Can France defend their World Cup title in Qatar?
The title’s current holders head into the World Cup as one of the favourites, but recent poor results have raised some concerns.
Previous World Cup appearances: 15
Best finish: Winners (1998, 2018)
World Cup record: W34 D13 L19
Biggest win: 7-3 vs Paraguay (1958)
Player to watch: Kylian Mbappe
Fixtures: Australia (November 22), Denmark (November 26), Tunisia (November 30)
Les Bleus will head into the World Cup with high hopes despite a string of poor results that saw them narrowly miss relegation from the Nations League.
The reigning world champions have won just once in their last six fixtures, but still head to Qatar as one of the favourites.
France Manager Didier Deschamps will be forced to make a couple of changes to his team with regular starters N’Golo Kante and Paul Pogba missing out due to injury.
With France boasting an embarrassment of riches in midfield, Deschamps will have plenty of players to call upon, including the 22-year-old Aurelien Tchouameni, who has impressed at Real Madrid.
France will expect to progress from Group D, where they have been drawn with Tunisia, Denmark, and Australia. It is almost a copy of their group in the World Cup 2018, where they were drawn with Denmark, Australia and Peru and topped the group with seven points.
Les Bleus at the World Cup
Les Bleus’ first successful tournament came at the 1958 World Cup in Sweden, where striker Just Fountaine would score 13 goals in six matches.
France would be soundly beaten 5-2 in the semi-final by eventual winners Brazil.
It was in the 1980s that France really announced itself on the international stage, finishing fourth and third in the 1982 and 1986 World Cups, respectively, and also winning the 1984 European Championships.
This France team included the likes of the midfield maestro Michel Platini and defender Marius Trésor and played a high-intensity football that produced some of the World Cup’s most dramatic matches, including the famous 3-3 semi-final against West Germany in 1982.
This golden generation would eventually give way to a France team that failed to qualify for the next two World Cups, and the nation would have to wait until 1998 when it hosted the World Cup for the second time in its history.
The 1998 team, which included Thierry Henry, David Trezeguet and Zinedine Zidane, would go on to win the tournament in emphatic style, beating Brazil 3-0 in the final and ushering in a new period of dominance that would see them pick up another European Championship in 2000.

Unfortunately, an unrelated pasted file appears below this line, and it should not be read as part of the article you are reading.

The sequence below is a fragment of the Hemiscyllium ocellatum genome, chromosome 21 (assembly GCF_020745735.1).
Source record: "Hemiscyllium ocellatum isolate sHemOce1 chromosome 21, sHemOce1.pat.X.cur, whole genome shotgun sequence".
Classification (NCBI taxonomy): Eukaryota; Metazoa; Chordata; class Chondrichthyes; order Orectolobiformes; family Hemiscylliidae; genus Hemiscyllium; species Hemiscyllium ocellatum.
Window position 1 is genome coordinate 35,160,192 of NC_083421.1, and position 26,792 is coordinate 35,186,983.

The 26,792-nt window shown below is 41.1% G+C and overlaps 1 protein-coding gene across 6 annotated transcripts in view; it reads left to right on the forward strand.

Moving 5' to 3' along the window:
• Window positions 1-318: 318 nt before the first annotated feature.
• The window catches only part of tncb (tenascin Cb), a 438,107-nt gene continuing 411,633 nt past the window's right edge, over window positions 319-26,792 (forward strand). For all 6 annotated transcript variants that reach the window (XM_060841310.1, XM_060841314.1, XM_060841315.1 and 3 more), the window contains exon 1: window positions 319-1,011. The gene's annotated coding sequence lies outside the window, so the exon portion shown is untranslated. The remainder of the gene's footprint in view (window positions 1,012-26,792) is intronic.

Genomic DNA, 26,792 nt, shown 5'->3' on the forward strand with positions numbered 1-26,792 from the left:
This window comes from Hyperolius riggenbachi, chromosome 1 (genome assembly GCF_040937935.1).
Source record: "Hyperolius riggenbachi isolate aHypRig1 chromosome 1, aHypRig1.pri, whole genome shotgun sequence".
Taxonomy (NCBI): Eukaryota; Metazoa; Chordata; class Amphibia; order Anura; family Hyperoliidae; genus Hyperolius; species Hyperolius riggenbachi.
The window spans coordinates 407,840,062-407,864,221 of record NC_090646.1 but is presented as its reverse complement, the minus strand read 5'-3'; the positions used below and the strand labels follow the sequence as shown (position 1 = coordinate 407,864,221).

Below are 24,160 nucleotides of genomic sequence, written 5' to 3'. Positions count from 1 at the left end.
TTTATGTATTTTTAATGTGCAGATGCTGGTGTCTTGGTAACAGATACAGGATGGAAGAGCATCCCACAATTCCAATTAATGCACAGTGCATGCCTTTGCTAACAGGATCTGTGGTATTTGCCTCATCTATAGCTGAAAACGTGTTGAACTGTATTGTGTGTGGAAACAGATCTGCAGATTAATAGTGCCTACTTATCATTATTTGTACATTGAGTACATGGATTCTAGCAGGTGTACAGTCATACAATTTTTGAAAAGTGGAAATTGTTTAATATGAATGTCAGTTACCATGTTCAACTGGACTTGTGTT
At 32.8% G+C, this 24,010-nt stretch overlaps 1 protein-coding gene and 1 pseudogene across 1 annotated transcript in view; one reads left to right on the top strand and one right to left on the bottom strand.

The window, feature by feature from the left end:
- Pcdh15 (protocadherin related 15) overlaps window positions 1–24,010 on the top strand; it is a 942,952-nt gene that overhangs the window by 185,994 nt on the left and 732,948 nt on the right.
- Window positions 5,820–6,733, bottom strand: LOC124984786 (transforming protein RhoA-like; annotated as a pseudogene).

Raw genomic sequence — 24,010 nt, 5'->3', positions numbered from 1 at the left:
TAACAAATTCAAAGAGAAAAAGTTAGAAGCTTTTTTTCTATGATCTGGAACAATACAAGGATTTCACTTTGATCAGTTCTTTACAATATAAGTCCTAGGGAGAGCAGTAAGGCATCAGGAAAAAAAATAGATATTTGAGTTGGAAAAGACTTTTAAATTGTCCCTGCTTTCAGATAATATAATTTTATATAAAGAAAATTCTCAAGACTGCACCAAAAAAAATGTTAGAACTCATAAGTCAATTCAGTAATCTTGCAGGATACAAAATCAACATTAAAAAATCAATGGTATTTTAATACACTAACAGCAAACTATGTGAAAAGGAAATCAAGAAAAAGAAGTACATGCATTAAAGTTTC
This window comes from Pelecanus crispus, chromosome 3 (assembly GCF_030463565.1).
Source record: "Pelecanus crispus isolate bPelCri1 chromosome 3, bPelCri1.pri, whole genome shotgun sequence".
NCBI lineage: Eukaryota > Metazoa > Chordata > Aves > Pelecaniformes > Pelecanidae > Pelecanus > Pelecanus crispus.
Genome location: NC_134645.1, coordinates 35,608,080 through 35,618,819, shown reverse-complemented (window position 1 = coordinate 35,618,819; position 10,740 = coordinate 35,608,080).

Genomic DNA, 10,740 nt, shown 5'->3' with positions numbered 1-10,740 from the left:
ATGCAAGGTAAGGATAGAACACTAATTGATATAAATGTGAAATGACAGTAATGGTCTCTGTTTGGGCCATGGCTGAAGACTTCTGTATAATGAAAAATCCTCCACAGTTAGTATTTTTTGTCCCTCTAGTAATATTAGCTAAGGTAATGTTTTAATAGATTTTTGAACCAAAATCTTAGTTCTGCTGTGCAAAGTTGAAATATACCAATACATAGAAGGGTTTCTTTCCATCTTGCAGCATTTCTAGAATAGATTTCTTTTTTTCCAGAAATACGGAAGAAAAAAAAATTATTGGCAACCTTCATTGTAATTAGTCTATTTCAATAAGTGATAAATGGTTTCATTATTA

After being knocked out in the group stages of the 2002 World Cup in South Korea and Japan, followed by a quarter-final exit to hosts and eventual winners Greece in the 2002 European Championships, France would once again reach the World Cup final in 2004. The tense match against Italy ended 1-1 and would see France lose 5-3 on penalties but will ultimately be best remembered for the infamous headbutt by Zidane on Marco Materazzi.
A fractious 2010 World Cup in South Africa saw Les Bleus exit at the group stages.
Internal turmoil sparked, in part due to a player’s boycott of training after Raymond Domenech dismissed Nicolas Anelka after the striker swore at him and openly criticised him. An improved performance in Brazil in 2014 would ultimately end in disappointment as France went out to Germany in the quarter-finals.
In 2018, following a second place at the 2016 European Championships, France would claim their second World Cup gold at the tournament in Russia, beating Croatia 4-2 in the final.
As one of the tournament’s favourites, France will expect to make at least the semi-finals, if not the final.
Les Bleus should make it through their group with relative ease. In the next phase, they will likely come up against Poland or Mexico, followed by a potential matchup with England, the Netherlands or Senegal if there are no major upsets.
In the semi-final, they could meet the likes of Brazil, Belgium or Germany.
Boasting a squad brimming with world-class talent, they must be considered a real contender to win the World Cup. However, since Brazil defended their title in 1962, no nation has repeated this feat.